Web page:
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Anthony Horowitz on murder mystery twists

The Murder Mystery Twist with Anthony Horowitz. Fuzzed screenshot from video.

Anthony Horowitz is so eloquent and enthusiastic in this discussion of twists in murder mysteries. At under fifteen minutes, this video clip and is packed with information.

Penguin have summarised some of the key points from the interview in this article on their website, and I’ve jotted down some of my own notes further down, but I think it’s well worth watching the video in full yourself:

The video

The Art of the Murder Mystery Twist with Anthony Horowitz on YouTube

My notes

  • Horowitz was inspired by golden age crime writers, such as Agatha Christie, Dorothy L Sayers, Ngaio Marsh, and Josephine Tey.
  • Highlights the twist at the end of the Planet of the Apes (1968), that they had been on Earth the entire time, which makes you reassess everything that came before.
  • Twists are the reversal of expectations, after the writer leads the reader down a certain path, the reader believes this is happening, but then everything is changed, all the rules are different, you have seen things wrong all along.
  • You don’t need twists. There is a danger in trying to be too clever and forcing twists into a book. A twist is the natural result, where the story was always leading, only you didn’t know it.
  • Twists are not the whole book. Though people do like surprises.
  • You can feed clues into the story in the lead up to the twist, the things characters say, the way they behave. The writer’s knowledge is always greater than the reader’s knowledge, so writers can play with the reader, write things to make the reader look one way while pointing in the other.
  • You are always (or at least often) bamboozled when you get to the end of an Agatha Christie novel, but at the same time you always feel you could have guessed. All the information has been presented to the reader, all the clues are in plain sight. You have to play 100% fair with the reader.
  • Horowitz plans everything, puts everything down on paper. By the time he sits down to write he has a map of where he’s going, everything is going to work, though leaves room to surprise himself. ‘If I can’t surprise myself, how can I surprise my reader?‘ Magpie Murders, a very complicated book, he spent ten years planning and two years writing.
  • Every writer is different. ‘There are no rules, do what works best for you.
  • Horowitz goes through old notes where he asked himself questions and built up characters, settings and plots for The Word is Murder, the first Hawthorne mystery.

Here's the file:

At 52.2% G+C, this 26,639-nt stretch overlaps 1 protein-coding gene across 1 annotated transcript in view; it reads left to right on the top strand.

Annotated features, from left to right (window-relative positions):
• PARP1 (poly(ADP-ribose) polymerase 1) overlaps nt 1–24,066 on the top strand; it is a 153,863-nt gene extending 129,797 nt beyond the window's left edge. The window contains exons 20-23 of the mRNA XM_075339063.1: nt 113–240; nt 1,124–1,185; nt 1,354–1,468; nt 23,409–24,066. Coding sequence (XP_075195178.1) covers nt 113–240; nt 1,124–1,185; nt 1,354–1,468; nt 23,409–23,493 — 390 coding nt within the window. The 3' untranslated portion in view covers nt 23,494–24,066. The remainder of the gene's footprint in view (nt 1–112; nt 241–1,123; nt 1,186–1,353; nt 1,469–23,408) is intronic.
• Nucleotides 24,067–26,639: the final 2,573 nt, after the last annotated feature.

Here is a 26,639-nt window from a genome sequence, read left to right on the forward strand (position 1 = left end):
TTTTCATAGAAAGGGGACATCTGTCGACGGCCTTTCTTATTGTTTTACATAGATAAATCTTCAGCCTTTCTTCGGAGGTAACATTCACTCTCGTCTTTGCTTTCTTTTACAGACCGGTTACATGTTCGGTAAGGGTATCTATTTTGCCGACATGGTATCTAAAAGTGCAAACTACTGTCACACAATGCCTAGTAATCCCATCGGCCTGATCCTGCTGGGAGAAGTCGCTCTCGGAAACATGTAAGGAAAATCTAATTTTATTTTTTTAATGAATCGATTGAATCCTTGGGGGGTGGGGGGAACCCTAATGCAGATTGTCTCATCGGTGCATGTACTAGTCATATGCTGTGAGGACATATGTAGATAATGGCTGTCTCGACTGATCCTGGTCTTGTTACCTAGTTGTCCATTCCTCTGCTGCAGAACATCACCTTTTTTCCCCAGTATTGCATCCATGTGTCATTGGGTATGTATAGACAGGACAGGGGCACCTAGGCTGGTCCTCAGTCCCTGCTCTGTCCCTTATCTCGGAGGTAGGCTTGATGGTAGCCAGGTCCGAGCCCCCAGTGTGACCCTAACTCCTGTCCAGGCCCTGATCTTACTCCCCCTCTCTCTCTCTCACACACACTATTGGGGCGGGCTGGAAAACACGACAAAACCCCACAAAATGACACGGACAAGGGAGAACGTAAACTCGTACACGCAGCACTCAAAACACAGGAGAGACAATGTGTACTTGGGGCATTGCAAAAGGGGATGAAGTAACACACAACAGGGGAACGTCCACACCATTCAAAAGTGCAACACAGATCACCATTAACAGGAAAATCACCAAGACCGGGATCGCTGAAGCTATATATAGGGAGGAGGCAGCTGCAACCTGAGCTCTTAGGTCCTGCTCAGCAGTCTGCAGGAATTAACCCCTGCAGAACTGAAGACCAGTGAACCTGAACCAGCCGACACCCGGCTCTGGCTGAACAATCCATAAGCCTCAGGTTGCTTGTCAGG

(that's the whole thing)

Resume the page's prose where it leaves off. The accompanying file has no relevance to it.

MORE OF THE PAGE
• Horowitz doesn’t have a writing process, doesn’t follow a routine. He sums up his writing process in the word ‘absorption’, he’s completely absorbed in what he’s doing. He’s planned, knows his characters, has done plenty of pre-thinking, so by the time he sits down to start writing (by hand, with a fountain pen!), he is able to live inside the book. ‘Don’t stand on the edge of the book looking, as it were, over the edge of the chasm. Live inside the book, looking around you.
  • Go where the story takes you. Horowitz doesn’t write what the characters are saying, he listens to what they are saying.
  • ‘I would advise just self-belief, enjoyment of what you’re doing, and worry about all these other things later.’
  • Dos and don’ts of a whodunit or a murder mystery: there aren’t any. There are some dos: make it entertaining, well-written, make the characters live, etc.
  • What will make the book a success? Never constraint yourself, produce the completely original book.
  • Horowitz loves writing twists, surprising people, the unexpected, taking people down a certain path then showing them the path takes them somewhere completely different or the person guiding them is untrustworthy or the path doesn’t exist at all – something that makes the reader think twice about what they’ve just read.
  • A book is made up on many things, and you can’t rely on a twist to carry the whole book.
  • Start with a simple formula of A+B=C where A is one person, B is another, and C is the reason why A murders B. If that’s original, interesting, surprising, then start asking who A and B are, their worlds, what they’ve come from, how they met, then move onto the bigger world they occupy.
  • Start with an original idea, have complete faith in it. Don’t just think about it or talk about it, go out there and do it.

Or do you prefer your mysteries a little less twisty?

Sometimes I’m in the mood to have the rug pulled out from underneath me, to be challenged and confronted, but sometimes I just want to snuggle up with something a bit lighter and more easy-going…

Murder on Milverton Square is the first of the Milverton Mysteries, my cosy mystery series that features a chaotic cast of local busybodies, delicious baked treats, a demanding and disdainful ginger cat, a very slow-burn romance with a rather appealing policeman, and of course, murder…

Murder on Milverton Square by G B Ralph. Cover image and book blurb.

Addison Harper is abruptly summoned to Milverton at the behest of an abrasive lawyer. He plans to be in and out, back to the city lickety-split. Instead, he finds himself charmed by the small town with its delightful and eccentric residents, not to mention the rather easy-on-the-eye Sergeant Jake Murphy.

Despite the rocky start, Addison admits he’s had a pleasant day out. That is, until returning to find the prickly old lawyer on the floor, and very much dead. Worse, it looks like murder, and Addison’s fingerprints are all over the crime scene.
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